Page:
The 2019 Giro Rosa is set to feature a summit finish on the Passo di Gavia, according to a report on Tuttobiciweb. The ten-day event will take place from July 5-14, and the route will be presented in full in March.
Recent editions of the Giro Rosa have not scaled the Gavia, and the summit finish on the mountain is likely to be the tappone or queen stage of the 2019 edition of the race. This year’s Giro Rosa featured a summit finish atop Monte Zoncolan, while the Stelvio and Mortirolo have also been on the route in recent years.
The mighty Gavia, which stands at an altitude of 2,621 metres, first featured in the men’s Giro d’Italia in 1960 and gained everlasting notoriety after Andy Hampsten’s snowbound ascent into the maglia rosa in 1988. In 2019, the Gavia will be the Cima Coppi - the highest point - of the men's race, when it will be scaled along with the Mortirolo on stage 16 to Ponte di Legno.
The Gavia featured as a summit finish at the under-23 Giro in 2012, when Joe Dombrowski defeated Fabio Aru on its slopes to claim final overall victory in the race.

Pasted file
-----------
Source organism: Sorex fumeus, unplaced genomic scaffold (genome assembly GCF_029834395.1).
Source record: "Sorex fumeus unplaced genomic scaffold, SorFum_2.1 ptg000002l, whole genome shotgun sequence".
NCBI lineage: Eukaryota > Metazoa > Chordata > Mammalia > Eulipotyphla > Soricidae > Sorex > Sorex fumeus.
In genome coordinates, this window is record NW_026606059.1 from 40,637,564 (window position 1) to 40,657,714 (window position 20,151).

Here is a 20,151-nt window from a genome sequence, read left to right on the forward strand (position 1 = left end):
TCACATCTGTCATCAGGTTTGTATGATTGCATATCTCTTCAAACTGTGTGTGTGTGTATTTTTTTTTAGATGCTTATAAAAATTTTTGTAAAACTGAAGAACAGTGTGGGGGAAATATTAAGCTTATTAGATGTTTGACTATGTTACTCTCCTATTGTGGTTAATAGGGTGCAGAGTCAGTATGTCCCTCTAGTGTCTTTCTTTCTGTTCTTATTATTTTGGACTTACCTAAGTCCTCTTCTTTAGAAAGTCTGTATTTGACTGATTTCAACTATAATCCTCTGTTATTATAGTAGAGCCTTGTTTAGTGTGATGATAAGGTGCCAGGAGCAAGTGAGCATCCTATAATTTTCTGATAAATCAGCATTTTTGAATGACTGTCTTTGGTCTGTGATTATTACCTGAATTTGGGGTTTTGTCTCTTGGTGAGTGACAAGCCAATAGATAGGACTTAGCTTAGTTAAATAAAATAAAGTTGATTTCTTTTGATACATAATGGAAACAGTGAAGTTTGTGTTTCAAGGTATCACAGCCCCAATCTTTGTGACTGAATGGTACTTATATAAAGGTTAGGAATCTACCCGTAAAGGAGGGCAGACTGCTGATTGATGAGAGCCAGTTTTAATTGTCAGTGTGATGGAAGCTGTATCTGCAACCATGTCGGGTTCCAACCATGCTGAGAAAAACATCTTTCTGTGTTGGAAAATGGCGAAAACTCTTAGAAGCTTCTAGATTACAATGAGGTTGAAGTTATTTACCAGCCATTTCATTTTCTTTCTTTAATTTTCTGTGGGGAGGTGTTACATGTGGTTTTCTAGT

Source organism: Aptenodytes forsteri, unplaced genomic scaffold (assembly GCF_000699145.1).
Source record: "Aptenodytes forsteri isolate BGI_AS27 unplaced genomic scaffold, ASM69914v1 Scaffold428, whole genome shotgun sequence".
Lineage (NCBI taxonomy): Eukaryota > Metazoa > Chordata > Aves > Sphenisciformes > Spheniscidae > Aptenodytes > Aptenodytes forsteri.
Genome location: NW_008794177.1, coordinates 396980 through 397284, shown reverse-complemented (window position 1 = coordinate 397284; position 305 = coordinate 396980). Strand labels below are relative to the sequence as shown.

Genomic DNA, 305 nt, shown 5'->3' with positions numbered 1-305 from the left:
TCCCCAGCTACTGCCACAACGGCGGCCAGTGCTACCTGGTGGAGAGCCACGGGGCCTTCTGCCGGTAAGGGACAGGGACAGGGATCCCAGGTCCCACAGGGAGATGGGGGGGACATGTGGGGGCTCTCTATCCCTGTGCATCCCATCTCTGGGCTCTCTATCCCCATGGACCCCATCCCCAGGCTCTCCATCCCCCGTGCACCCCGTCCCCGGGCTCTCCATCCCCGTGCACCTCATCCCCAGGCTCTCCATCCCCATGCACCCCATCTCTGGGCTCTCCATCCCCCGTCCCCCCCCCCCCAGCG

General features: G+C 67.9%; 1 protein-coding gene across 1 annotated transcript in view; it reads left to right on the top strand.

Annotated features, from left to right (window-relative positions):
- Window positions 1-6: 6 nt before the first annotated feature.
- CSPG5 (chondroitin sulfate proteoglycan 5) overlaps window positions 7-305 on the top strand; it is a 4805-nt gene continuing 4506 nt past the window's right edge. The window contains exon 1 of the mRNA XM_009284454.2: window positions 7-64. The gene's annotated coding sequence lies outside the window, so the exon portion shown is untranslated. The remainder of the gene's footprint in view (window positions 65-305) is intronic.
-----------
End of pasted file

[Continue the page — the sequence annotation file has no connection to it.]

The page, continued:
According to Tuttobiciweb, next year’s Giro Rosa will also include a team time trial, which it suggests will take place “on the roads of Fausto Coppi” to commemorate the 100th anniversary of Il Campionissimo’s birth. It has already been confirmed that stage 11 of the men’s Giro will finish in Novi Ligure in honour of Coppi.
2018 Giro Rosa winner Annemiek van Vleuten voiced her enthusiasm for the mooted summit finish atop the Gavia on social media on Saturday morning, writing, “Love this!” The Dutchwoman triumphed atop the Zoncolan en route to Giro Rosa victory this year, in a season that saw her win the overall standings in the UCI Women’s WorldTour.
It remains to be seen what other mountain passes will figure on the 2019 Giro Rosa course. Following the success of this year’s stage atop the Zoncolan – which was first tackled by the race back in 1997 – it was suggested that the nearby Monte Crostis could stage a summit finish in 2019. Speaking in July, Enzo Cainero, the head of the local organising committee, conceded, however, that there were “still problems of a logistical nature to overcome.”
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